Management of Group A Beta-Hemolytic Streptococcal Pharnygitis - Article

ABSTRACT: Bacteria are responsible for approximately 5 to 10 percent of pharyngitis cases, with group A beta-hemolytic streptococci being the most common bacterial etiology. A positive rapid antigen detection test may be considered definitive evidence for treatment; a negative test should be followed by a confirmatory throat culture when streptococcal pharyngitis is strongly suspected. Treatment goals include prevention of suppurative and nonsuppurative complications, abatement of clinical signs and symptoms, reduction of bacterial transmission and minimization of antimicrobial adverse effects. Antibiotic selection requires consideration of patients' allergies, bacteriologic and clinical efficacy, frequency of administration, duration of therapy, potential side effects, compliance and cost. Oral penicillin remains the drug of choice in most clinical situations, although the more expensive cephalosporins and, perhaps, amoxicillin-clavulanate potassium provide superior bacteriologic and clinical cure rates. Alternative treatments must be used in patients with penicillin allergy, compliance issues or penicillin treatment failure. Patients who do not respond to initial treatment should be given an antimicrobial that is not inactivated by penicillinase-producing organisms (e.g., amoxicillin-clavulanate potassium, a cephalosporin or a macrolide). Patient education may help to reduce recurrence.


Spontaneous Vaginal Delivery - Article

ABSTRACT: Vaginal delivery is a natural process that usually does not require significant medical intervention. Management guided by current knowledge of the relevant screening tests and normal labor process can greatly increase the probability of an uncomplicated delivery and postpartum course. All women should be screened for group B streptococcus; women who test positive should be treated with antibiotics during labor. Routine human immunodeficiency virus screening of all pregnant women, and treatment with antiretroviral medication for those who test positive, can reduce perinatal transmission of the infection. Once a woman is in labor, management should focus on the goal of delivering a healthy newborn while minimizing discomfort and complications for the mother. In a patient who tests negative for group B streptococcus, delaying admission to the labor ward until she is in active labor decreases the number of possible medical interventions during labor and delivery. Once a patient has been admitted to the hospital, providing her with continuous emotional support can improve delivery outcomes and the birthing experience. Epidural analgesia is effective for pain control and should not be discontinued late in labor to reduce the need for operative vaginal delivery. Epidurals prolong labor, but do not increase the risk of cesarean delivery. Research has shown that labor may not progress as rapidly as historically reported; this should be considered before intervening for dystocia. Routine episiotomy increases morbidity and should be abandoned. Once the infant has been delivered, active management of the third stage of labor decreases the risk of postpartum hemorrhage.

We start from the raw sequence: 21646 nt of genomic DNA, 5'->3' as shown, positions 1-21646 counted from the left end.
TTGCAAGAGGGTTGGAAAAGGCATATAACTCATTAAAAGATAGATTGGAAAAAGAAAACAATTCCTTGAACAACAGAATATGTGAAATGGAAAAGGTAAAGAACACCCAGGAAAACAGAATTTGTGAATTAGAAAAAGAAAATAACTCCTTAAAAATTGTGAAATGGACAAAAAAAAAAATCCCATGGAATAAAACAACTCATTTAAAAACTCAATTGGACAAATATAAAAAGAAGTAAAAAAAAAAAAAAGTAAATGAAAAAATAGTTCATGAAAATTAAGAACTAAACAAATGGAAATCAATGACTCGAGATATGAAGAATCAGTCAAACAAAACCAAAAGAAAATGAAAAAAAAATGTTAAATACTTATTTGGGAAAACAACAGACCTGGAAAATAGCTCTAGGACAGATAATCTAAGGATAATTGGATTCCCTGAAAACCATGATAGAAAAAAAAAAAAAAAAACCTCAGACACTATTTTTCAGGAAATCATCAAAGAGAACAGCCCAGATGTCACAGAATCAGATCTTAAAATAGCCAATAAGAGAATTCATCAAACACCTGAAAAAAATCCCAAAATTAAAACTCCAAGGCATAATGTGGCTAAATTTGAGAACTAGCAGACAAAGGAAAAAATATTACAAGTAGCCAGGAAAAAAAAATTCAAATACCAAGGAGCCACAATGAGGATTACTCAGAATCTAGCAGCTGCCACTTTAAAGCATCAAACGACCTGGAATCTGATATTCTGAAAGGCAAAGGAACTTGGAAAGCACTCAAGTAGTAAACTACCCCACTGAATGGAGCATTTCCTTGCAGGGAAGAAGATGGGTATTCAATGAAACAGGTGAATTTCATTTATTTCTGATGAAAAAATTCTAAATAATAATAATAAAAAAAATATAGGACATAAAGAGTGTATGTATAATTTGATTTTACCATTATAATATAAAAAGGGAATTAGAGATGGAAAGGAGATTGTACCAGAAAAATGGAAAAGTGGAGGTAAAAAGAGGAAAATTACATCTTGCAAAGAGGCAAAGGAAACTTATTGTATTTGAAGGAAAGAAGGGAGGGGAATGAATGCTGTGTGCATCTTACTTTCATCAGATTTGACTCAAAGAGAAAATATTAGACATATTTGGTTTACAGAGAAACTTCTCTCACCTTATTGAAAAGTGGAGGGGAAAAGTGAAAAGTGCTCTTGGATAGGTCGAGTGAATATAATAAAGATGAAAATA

Diagnosis and Treatment of Streptococcal Pharyngitis - Article

ABSTRACT: Common signs and symptoms of streptococcal pharyngitis include sore throat, temperature greater than 100.4 degrees F (38 degrees C), tonsillar exudates, and cervical adenopathy. Cough, coryza, and diarrhea are more common with viral pharyngitis. Available diagnostic tests include throat culture and rapid antigen detection testing. Throat culture is considered the diagnostic standard, although the sensitivity and specificity of rapid antigen detection testing have improved significantly. The modified Centor score can be used to help physicians decide which patients need no testing, throat culture/rapid antigen detection testing, or empiric antibiotic therapy. Penicillin (10 days of oral therapy or one injection of intramuscular benzathine penicillin) is the treatment of choice because of cost, narrow spectrum of activity, and effectiveness. Amoxicillin is equally effective and more palatable. Erythromycin and first-generation cephalosporins are options in patients with penicillin allergy. Increased group A beta-hemolytic streptococcus (GABHS) treatment failure with penicillin has been reported. Although current guidelines recommend first-generation cephalosporins for persons with penicillin allergy, some advocate the use of cephalosporins in all nonallergic patients because of better GABHS eradication and effectiveness against chronic GABHS carriage. Chronic GABHS colonization is common despite appropriate use of antibiotic therapy. Chronic carriers are at low risk of transmitting disease or developing invasive GABHS infections, and there is generally no need to treat carriers. Whether tonsillectomy or adenoidectomy decreases the incidence of GABHS pharyngitis is poorly understood. At this time, the benefits are too small to outweigh the associated costs and surgical risks.